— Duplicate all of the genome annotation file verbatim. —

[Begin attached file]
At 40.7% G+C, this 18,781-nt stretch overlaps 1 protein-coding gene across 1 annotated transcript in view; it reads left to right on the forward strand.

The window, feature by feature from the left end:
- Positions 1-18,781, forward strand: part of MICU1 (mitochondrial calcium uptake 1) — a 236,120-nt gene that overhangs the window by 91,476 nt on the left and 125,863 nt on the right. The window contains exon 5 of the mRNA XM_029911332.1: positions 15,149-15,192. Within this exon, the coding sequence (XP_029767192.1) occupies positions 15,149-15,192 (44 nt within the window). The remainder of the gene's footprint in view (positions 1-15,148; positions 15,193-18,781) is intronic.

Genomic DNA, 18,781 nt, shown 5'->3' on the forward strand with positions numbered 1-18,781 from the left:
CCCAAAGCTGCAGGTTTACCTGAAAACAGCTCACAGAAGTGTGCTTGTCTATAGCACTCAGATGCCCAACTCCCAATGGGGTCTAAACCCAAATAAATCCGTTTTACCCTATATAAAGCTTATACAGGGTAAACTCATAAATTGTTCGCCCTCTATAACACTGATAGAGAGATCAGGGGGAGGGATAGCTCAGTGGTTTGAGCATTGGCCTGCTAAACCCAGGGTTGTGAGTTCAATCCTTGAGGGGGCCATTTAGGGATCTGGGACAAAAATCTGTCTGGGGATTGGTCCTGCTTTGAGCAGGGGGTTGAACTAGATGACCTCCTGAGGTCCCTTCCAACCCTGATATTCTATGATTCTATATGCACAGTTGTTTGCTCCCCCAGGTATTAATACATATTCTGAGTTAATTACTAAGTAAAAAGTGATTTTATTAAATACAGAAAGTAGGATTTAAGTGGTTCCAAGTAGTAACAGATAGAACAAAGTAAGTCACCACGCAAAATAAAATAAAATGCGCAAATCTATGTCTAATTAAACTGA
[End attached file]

At 40.7% G+C, this 18,781-nt stretch overlaps 1 protein-coding gene across 1 annotated transcript in view; it reads left to right on the forward strand.

The window, feature by feature from the left end:
- Positions 1-18,781, forward strand: part of MICU1 (mitochondrial calcium uptake 1) — a 236,120-nt gene that overhangs the window by 91,476 nt on the left and 125,863 nt on the right. The window contains exon 5 of the mRNA XM_029911332.1: positions 15,149-15,192. Within this exon, the coding sequence (XP_029767192.1) occupies positions 15,149-15,192 (44 nt within the window). The remainder of the gene's footprint in view (positions 1-15,148; positions 15,193-18,781) is intronic.

Genomic DNA, 18,781 nt, shown 5'->3' on the forward strand with positions numbered 1-18,781 from the left:
CCCAAAGCTGCAGGTTTACCTGAAAACAGCTCACAGAAGTGTGCTTGTCTATAGCACTCAGATGCCCAACTCCCAATGGGGTCTAAACCCAAATAAATCCGTTTTACCCTATATAAAGCTTATACAGGGTAAACTCATAAATTGTTCGCCCTCTATAACACTGATAGAGAGATCAGGGGGAGGGATAGCTCAGTGGTTTGAGCATTGGCCTGCTAAACCCAGGGTTGTGAGTTCAATCCTTGAGGGGGCCATTTAGGGATCTGGGACAAAAATCTGTCTGGGGATTGGTCCTGCTTTGAGCAGGGGGTTGAACTAGATGACCTCCTGAGGTCCCTTCCAACCCTGATATTCTATGATTCTATATGCACAGTTGTTTGCTCCCCCAGGTATTAATACATATTCTGAGTTAATTACTAAGTAAAAAGTGATTTTATTAAATACAGAAAGTAGGATTTAAGTGGTTCCAAGTAGTAACAGATAGAACAAAGTAAGTCACCACGCAAAATAAAATAAAATGCGCAAATCTATGTCTAATTAAACTGA